Punishments for Violating Tennessee Law of Ex Parte or Order of Protection

1. An arrest can be made by law enforcement without a warrant and the offense need not occur in the officer's presence. Constructive notice or actual notice to the respondent is all that is required for an arrest if a violation occurs subsequent to constructive service.

2. The punishment for violating an ex parte or formal order of protection is sanctioned as either civil or criminal contempt with ten (10) days imprisonment and Fifty Dollar ($50) fine.

3. For any violation of an ex parte or formal order of protection or any domestic assault offense, the magistrate is required to issue an order granting bail in domestic abuse cases with conditions of release. Any violation of a condition of bail is punishable as contempt and the defendant's bail is subject to be revoked. If the defendant has committed any offense under the domestic violence statute the magistrate is required to issue a mandatory twelve (12) hour hold before the defendant can post bond unless the magistrate is convinced that sufficient time has elapsed or will have elapsed before the defendant makes bail to protect the victim of domestic abuse.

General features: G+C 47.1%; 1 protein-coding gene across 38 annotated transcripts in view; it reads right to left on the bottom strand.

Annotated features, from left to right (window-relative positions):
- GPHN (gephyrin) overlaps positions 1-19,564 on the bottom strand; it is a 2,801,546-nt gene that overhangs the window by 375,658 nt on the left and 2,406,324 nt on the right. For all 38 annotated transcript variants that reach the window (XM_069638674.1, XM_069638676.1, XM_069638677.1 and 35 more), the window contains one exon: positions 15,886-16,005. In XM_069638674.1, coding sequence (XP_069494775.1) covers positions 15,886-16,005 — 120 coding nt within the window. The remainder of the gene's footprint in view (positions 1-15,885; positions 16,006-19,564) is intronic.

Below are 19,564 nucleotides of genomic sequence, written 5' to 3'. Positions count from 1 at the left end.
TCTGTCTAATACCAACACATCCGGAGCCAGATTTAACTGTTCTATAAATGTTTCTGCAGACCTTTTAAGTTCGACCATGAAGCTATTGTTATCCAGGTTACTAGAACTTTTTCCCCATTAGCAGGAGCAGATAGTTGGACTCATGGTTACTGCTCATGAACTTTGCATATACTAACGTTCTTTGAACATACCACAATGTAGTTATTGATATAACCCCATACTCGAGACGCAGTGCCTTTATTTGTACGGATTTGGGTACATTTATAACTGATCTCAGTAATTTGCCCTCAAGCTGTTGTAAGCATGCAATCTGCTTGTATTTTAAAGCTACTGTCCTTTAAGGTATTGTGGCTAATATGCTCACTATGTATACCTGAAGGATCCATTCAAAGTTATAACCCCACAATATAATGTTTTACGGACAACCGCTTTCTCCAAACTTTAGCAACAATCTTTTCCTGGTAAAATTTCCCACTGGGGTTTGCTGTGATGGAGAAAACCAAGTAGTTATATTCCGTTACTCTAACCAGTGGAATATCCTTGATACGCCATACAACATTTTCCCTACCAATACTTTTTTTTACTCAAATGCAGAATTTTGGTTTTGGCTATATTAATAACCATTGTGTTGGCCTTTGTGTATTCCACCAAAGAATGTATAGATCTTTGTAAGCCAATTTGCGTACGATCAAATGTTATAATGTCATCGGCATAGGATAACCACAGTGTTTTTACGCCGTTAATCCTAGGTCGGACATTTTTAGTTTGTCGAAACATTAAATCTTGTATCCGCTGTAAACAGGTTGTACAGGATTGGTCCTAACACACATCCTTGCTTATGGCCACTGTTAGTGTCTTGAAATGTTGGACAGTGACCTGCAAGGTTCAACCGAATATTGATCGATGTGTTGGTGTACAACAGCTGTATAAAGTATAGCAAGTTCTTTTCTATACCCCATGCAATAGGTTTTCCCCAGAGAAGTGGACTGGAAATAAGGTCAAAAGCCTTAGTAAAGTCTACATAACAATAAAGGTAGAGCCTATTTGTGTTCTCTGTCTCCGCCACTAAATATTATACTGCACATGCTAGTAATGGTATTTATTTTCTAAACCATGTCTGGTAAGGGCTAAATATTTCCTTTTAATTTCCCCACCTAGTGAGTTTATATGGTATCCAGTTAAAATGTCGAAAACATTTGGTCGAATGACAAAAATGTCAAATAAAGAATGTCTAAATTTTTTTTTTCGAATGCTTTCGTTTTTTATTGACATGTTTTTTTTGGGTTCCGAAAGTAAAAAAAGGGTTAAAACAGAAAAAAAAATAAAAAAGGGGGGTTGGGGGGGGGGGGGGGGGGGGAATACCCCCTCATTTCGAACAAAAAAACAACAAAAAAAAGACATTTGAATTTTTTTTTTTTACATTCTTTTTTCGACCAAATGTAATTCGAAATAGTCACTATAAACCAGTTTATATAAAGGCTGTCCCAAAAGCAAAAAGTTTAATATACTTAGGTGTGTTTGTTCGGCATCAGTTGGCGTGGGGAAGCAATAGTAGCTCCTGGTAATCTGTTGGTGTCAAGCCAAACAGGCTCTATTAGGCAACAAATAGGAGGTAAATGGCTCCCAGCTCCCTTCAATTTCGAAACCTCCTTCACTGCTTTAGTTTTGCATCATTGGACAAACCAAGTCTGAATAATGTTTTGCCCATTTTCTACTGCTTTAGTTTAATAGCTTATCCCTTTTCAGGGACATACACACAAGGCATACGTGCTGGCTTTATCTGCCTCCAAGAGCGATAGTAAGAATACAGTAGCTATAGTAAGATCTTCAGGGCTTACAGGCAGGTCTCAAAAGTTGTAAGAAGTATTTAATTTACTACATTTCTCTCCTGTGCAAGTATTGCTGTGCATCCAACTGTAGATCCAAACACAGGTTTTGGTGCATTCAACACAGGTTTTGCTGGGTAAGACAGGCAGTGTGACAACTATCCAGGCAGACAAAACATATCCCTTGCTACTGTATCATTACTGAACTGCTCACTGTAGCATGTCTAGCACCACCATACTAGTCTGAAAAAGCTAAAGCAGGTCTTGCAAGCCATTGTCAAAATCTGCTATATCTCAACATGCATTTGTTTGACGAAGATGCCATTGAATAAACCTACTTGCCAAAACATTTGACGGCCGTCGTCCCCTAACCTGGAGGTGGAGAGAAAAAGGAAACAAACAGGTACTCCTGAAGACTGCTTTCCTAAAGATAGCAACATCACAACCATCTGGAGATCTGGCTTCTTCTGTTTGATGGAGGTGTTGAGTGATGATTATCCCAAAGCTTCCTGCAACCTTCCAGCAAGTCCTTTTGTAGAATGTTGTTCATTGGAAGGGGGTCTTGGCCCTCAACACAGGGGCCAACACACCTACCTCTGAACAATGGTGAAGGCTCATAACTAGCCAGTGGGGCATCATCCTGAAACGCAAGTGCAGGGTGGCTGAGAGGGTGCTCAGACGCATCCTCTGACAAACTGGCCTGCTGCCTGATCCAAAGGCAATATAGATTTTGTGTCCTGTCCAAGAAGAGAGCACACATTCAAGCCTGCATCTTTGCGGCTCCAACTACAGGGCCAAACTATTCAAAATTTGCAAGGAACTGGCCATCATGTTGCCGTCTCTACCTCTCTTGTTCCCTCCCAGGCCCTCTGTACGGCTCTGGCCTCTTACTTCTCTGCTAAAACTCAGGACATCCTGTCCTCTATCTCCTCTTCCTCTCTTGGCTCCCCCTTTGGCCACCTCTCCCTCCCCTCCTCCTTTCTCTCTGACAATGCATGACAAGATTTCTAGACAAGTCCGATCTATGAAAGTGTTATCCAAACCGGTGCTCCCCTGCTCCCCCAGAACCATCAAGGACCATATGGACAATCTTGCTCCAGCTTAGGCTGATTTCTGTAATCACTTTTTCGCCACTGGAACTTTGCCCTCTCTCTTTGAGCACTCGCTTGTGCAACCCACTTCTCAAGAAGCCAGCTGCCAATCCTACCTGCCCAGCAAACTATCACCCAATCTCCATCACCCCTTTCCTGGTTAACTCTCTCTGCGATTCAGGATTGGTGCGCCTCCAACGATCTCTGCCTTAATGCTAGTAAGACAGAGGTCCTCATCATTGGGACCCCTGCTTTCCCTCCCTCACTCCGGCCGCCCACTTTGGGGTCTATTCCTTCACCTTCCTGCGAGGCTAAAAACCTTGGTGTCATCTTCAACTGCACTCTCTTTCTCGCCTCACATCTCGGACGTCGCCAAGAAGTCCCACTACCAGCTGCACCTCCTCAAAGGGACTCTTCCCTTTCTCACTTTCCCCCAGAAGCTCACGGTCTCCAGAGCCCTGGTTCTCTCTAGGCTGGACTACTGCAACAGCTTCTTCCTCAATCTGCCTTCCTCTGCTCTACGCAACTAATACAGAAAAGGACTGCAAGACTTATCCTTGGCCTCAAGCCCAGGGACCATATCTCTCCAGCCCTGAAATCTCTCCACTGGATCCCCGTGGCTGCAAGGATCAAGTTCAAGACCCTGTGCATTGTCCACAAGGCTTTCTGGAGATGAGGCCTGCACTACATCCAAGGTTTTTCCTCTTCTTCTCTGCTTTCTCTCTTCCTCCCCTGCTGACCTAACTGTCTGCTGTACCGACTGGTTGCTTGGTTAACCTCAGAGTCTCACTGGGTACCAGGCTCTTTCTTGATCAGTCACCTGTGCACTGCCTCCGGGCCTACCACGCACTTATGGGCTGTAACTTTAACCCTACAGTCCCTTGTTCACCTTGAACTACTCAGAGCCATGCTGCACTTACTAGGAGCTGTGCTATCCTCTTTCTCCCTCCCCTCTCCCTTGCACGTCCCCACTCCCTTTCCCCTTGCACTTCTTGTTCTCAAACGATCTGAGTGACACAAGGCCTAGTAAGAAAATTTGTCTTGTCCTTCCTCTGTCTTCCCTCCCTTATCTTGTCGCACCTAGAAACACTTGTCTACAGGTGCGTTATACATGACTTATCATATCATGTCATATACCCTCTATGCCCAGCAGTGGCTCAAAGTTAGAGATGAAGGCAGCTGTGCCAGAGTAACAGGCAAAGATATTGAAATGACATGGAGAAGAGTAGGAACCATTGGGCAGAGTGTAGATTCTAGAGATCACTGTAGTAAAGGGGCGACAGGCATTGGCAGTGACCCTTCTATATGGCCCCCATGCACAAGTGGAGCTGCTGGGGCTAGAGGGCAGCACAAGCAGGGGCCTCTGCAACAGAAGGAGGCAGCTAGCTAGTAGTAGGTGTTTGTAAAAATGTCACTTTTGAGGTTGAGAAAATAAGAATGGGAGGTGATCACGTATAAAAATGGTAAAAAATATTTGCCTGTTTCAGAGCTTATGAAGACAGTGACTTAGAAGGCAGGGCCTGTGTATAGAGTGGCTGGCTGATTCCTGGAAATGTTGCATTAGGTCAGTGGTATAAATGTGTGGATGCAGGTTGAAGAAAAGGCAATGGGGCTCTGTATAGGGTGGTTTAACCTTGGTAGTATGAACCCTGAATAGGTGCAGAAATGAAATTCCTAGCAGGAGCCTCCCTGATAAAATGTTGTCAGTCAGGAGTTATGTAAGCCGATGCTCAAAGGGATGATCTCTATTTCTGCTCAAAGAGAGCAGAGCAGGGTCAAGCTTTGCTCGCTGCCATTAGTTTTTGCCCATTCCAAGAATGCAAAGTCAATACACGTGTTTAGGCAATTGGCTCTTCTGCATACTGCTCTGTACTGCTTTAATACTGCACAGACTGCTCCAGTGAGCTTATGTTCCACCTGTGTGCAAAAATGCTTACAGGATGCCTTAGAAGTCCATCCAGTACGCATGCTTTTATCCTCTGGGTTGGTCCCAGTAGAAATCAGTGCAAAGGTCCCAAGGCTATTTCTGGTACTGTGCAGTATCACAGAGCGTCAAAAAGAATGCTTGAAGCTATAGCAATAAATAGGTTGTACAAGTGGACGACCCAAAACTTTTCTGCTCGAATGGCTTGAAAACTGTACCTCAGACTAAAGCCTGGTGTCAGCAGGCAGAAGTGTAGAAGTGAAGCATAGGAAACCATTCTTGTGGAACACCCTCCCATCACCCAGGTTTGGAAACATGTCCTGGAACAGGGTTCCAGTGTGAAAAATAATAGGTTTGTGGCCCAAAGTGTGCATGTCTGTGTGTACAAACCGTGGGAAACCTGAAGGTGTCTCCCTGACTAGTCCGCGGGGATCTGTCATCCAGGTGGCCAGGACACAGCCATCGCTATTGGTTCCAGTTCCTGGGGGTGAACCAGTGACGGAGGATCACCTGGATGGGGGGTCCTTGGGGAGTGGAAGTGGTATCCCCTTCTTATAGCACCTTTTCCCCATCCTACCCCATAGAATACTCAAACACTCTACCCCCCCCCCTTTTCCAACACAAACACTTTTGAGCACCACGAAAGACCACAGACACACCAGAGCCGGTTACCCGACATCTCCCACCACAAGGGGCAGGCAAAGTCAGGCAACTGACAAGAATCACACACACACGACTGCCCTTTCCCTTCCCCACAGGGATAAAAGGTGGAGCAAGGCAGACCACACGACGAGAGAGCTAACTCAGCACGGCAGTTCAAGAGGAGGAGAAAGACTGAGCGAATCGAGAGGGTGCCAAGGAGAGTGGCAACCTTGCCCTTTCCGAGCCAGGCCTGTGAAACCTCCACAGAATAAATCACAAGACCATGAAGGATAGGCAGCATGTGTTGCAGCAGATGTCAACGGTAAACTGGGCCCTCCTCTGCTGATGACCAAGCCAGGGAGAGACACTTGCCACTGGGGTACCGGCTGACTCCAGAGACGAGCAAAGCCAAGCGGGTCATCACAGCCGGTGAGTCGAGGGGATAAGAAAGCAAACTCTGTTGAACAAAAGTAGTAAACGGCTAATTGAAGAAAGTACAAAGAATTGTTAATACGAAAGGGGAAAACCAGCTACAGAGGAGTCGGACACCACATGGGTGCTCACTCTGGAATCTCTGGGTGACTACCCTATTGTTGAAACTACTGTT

4. In most cases, the twelve (12) hour hold is going to be imposed almost every time unless the magistrate has or is given a reason to waive it. The twelve (12) hour hold will also apply to a violation of an Order of Protection. If the defendant has committed or even attempted to commit an assault while an ex parte or formal order if protection is in effect, the defendant shall be charged with aggravated assault which is a Class C Felony. The defendant can be charged with both a violation of the ex parte or formal order of protection and an aggravated assault for every single act or conduct without double jeopardy.

5. Tennessee does not statutorily recognize any defenses to violating an order of protection including the defense available in most states: that the petitioner initiated contact to the respondent. The responsibility always lies to respondent in Tennessee, however some courts will not find you in violation of an order of protection if the petitioner initiated contact. Remember, this is not a hard or fast rule.

If you have any questions about an Ex Parte or Formal Order of Protection, please contact Rob McKinney at 615-686-2115, via email or visit his website at www.mckinneylawfirm.com.